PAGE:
As a mainstream artist, Howard Chaykin liked to push the envelope. When he struck out on his own, the result, Black Kiss, actually had to be distributed in an envelope. The hard-boiled crime comic’s graphic violence, and especially its graphic sex, were too much for its original printer. When it finally hit comic stores, it arrived in a bag so that no one could browse the pervy content without paying full price.

Anyone who did pay found a noir piece full of ladyboys, bullets, blowjobs, necrophiliacs, and vampires… yes, hard-boiled vampires (fighting over a porn from the Pope’s personal stash).

Bomb Queen

New Port City falls under the rule of the villainous Bomb Queen after she explodes all her rivals and her clothes.

With nipples on the loose more often than not, she dominates the news, the government, and any man she pleases.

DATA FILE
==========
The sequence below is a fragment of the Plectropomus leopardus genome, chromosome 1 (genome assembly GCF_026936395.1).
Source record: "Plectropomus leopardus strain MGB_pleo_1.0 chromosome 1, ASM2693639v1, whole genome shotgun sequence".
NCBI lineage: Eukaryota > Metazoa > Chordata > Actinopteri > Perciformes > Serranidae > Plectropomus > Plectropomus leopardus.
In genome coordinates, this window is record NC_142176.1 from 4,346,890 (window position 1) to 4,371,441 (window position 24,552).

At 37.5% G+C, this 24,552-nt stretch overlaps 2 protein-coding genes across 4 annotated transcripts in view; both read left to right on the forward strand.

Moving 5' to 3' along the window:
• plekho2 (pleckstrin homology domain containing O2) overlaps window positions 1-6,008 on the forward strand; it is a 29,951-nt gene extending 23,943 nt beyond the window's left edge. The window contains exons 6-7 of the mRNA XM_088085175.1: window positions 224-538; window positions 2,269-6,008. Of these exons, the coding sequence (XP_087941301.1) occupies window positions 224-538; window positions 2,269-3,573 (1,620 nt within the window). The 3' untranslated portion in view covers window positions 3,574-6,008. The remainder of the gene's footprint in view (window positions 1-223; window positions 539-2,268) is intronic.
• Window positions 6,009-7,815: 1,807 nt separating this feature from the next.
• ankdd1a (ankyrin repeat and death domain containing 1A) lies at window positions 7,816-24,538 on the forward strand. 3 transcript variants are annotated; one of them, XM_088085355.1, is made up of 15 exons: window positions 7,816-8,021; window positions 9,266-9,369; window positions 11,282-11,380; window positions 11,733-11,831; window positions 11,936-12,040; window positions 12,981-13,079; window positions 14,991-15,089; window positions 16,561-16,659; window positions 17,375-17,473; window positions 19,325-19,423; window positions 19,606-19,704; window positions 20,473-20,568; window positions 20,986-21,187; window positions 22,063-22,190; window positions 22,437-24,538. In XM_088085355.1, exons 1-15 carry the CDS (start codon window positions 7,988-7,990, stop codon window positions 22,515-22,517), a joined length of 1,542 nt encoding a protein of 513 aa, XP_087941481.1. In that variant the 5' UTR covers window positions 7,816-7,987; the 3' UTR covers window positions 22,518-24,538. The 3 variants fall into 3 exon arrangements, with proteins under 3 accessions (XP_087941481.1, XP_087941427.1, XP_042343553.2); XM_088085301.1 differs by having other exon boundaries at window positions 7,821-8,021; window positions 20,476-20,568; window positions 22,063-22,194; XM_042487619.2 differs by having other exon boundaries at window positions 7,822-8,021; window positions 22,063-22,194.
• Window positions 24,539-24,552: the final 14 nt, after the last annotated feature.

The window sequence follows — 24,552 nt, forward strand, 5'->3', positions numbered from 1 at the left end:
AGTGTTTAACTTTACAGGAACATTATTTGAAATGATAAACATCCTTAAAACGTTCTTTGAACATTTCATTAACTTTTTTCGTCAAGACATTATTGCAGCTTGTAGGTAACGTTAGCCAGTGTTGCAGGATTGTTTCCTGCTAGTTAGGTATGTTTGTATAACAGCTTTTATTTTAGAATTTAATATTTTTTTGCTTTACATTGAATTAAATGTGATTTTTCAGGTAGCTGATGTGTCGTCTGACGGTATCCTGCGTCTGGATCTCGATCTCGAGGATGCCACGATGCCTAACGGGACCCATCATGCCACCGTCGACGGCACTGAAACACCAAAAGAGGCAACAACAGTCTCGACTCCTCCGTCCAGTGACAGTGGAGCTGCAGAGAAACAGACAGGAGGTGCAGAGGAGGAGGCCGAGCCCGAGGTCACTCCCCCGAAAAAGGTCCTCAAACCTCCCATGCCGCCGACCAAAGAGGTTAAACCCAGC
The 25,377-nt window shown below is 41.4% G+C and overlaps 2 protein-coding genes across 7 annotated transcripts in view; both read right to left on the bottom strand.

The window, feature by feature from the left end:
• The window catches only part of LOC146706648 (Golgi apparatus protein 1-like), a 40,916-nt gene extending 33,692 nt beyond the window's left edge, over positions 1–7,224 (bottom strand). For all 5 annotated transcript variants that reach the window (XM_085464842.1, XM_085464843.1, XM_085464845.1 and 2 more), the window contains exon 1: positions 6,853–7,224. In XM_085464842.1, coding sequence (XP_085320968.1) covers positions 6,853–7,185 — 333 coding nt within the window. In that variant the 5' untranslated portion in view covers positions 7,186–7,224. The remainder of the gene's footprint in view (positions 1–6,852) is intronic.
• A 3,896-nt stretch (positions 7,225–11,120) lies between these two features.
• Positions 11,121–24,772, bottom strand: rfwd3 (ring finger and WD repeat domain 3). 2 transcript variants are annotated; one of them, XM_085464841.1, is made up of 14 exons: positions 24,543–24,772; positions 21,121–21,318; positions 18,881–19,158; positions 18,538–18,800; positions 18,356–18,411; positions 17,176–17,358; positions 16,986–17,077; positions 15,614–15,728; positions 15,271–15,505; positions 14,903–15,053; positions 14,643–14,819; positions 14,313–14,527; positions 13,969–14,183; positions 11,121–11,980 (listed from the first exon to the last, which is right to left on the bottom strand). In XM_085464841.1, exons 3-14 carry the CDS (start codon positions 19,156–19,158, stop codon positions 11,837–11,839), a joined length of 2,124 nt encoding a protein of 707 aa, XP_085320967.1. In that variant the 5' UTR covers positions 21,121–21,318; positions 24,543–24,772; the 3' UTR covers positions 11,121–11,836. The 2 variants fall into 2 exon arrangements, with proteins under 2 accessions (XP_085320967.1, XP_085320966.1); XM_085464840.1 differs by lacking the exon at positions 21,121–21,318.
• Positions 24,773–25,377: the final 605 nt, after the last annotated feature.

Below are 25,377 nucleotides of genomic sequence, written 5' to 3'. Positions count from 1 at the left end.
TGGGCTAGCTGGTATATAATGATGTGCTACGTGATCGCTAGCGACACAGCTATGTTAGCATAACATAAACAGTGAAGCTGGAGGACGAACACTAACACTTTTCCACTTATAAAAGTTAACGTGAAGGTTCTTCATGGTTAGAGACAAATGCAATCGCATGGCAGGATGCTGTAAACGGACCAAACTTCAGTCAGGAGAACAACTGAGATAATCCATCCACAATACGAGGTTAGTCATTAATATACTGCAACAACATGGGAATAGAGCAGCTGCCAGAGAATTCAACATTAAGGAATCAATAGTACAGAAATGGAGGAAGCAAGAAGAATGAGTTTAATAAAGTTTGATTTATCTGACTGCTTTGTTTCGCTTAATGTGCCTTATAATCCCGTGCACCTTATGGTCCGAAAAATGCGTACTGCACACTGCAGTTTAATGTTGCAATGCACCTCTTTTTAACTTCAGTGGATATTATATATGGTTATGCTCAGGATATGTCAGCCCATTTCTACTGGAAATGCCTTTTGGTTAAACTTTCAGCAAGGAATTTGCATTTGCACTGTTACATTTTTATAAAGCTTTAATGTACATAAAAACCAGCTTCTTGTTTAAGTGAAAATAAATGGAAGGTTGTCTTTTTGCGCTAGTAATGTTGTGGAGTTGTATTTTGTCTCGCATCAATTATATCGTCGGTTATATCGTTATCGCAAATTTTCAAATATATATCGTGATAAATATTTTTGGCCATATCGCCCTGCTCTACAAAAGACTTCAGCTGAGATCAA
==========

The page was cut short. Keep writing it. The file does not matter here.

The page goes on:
She has a cute cat for a sidekick, but by no means is this title meant for kids, unless you think the young ones would benefit from a dose of innuendo and charred neck stumps.

The Invisibles

Grant Morrison claims that much of the plot of The Invisibles was told to him by aliens when he was abducted from Katmandu. It’s good to know that aliens like tantric sex, cursing, and sexual magic as much as Earthlings do.

At one point, the main characters find themselves trapped inside the movie Salo, or 120 Days of Sodom, which is also definitely not for kids.

When the series faced cancellation, Morrison tried to organize a “wankathon,” where the energy from the simultaneous masturbation of all his readers would save the series. It must have worked, as he was able to complete the three-volume opus.

Invincible

Invincible is a superhero adventure by Robert Kirkman, who also writes The Walking Dead. Since it’s in color, the flowing blood is that much more vibrant.